Anemia—preexisting or new onset—is common in the critical care units (ICUs), and blood transfusions are routinely employed to “correct” anemia in this setting. In a surgical ICU, about 19% of the patients had Hb less than 7 g/dL and 30% had Hb levels between 7 and 9 g/dL,12 indicating that a significant number of ICU patients were anemic (many, moderately or severely anemic) according to the WHO definition of anemia.10 The reported incidence and prevalence were 46.6% and 68%, respectively among cancer patients admitted to another ICU.13 Another prospective study reported that almost all consecutive patients admitted to a general ICU were anemic, and patients' Hb level continued to drop during their ICU stay.11 The etiology of anemia in the ICU is varied and often multifactorial, and can include iron deficiency, inflammatory responses, blunt response to endogenous erythropoietin, bleeding and aggressive diagnostic blood draws.14,15 A large and evergrowing body of evidence supports the independent link between anemia and unfavorable clinical outcomes in various patient populations including the critically ill.10
Although transfusion of blood components in ICU is common, the clinical evidence to guide the use of these products is limited. It has been estimated that greater than 40% of patients receive one or more RBC transfusions while in the ICU, and about 90% of transfusions are provided in the context of stable anemia without evidence of need or benefit of the transfused blood.25 In a matched-cohort study of nonbleeding critically ill patients with moderate anemia (Hb between 7 and 9.5 g/dL), RBC transfusions were associated with increased mortality and nosocomial infections.26 Several other studies have indicated that transfusions are associated with worsening of clinical outcomes, and they are often ineffective in improving oxygen consumption, questioning the main reason they are given to the patients in the first place.10,27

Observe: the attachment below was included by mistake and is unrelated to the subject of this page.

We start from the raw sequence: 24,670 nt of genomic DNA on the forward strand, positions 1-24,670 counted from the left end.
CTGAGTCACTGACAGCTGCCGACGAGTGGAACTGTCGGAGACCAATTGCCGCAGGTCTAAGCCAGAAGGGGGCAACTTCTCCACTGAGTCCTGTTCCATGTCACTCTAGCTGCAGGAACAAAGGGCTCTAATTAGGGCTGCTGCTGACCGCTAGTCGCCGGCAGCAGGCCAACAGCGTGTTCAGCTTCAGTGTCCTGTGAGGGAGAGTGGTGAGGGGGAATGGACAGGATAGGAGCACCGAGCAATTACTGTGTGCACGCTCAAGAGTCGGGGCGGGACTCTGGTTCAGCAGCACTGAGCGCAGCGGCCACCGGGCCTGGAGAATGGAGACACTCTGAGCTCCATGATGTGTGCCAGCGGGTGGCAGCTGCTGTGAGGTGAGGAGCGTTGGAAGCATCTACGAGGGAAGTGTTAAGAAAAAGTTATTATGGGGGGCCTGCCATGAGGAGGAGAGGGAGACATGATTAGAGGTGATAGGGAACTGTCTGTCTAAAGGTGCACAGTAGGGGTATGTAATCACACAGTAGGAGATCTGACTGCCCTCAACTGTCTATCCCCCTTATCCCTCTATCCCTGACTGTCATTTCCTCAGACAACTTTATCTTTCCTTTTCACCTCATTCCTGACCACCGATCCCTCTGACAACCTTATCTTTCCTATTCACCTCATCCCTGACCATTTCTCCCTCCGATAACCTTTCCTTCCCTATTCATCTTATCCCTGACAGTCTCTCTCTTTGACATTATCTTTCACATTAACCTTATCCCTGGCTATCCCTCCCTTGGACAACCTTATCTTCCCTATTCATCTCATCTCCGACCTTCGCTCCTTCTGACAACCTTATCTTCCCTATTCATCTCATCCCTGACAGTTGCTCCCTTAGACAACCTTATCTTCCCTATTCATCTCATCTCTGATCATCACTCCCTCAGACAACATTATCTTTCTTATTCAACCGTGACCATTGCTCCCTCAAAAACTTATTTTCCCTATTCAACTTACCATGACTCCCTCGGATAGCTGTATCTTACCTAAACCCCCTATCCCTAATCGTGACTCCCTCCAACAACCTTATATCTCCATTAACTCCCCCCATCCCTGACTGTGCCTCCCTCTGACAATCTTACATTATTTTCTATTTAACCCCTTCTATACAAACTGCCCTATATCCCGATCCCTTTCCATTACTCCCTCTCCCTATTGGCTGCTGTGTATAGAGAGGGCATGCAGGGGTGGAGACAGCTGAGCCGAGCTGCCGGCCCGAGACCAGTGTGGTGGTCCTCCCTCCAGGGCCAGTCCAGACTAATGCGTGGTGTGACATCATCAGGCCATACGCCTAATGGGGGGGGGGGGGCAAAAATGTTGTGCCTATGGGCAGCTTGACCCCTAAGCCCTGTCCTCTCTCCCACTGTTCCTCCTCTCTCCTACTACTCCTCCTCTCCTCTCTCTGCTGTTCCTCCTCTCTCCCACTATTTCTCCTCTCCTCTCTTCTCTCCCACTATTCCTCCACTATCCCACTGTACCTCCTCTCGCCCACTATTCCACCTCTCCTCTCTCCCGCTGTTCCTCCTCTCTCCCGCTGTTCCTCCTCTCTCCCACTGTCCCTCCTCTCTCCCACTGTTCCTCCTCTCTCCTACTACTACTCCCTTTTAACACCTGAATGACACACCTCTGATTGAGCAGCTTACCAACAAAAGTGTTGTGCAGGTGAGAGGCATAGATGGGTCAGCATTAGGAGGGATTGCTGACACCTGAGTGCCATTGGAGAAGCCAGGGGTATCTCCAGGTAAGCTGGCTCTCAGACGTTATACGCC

In a single-center study it was reported that about 50% of patients received blood products during their ICU stay: 48.3% received packed red blood cells; 18.3% received FFP, and 8.4% of patients received platelet transfusion. Interestingly, approximately one-fourth to one-half of these transfusions were not medically indicated.28 According to a study performed in 29 ICUs in the United Kingdom, 9% of the patients received platelet transfusion in ICU, one-third of which occurred in patients with platelet counts above 50 × 109/L and in absence of clinically significant bleeding.29 In a prospective cohort study of septic shock patients, 57% of the patients received FFP transfusion during ICU stay; one-third of the plasma transfusions were given without any evidence of bleeding or any planned invasive procedures.30 A survey has also shown substantial variations in transfusion practices and uncertainties toward indications of plasma transfusions in ICU among clinicians.31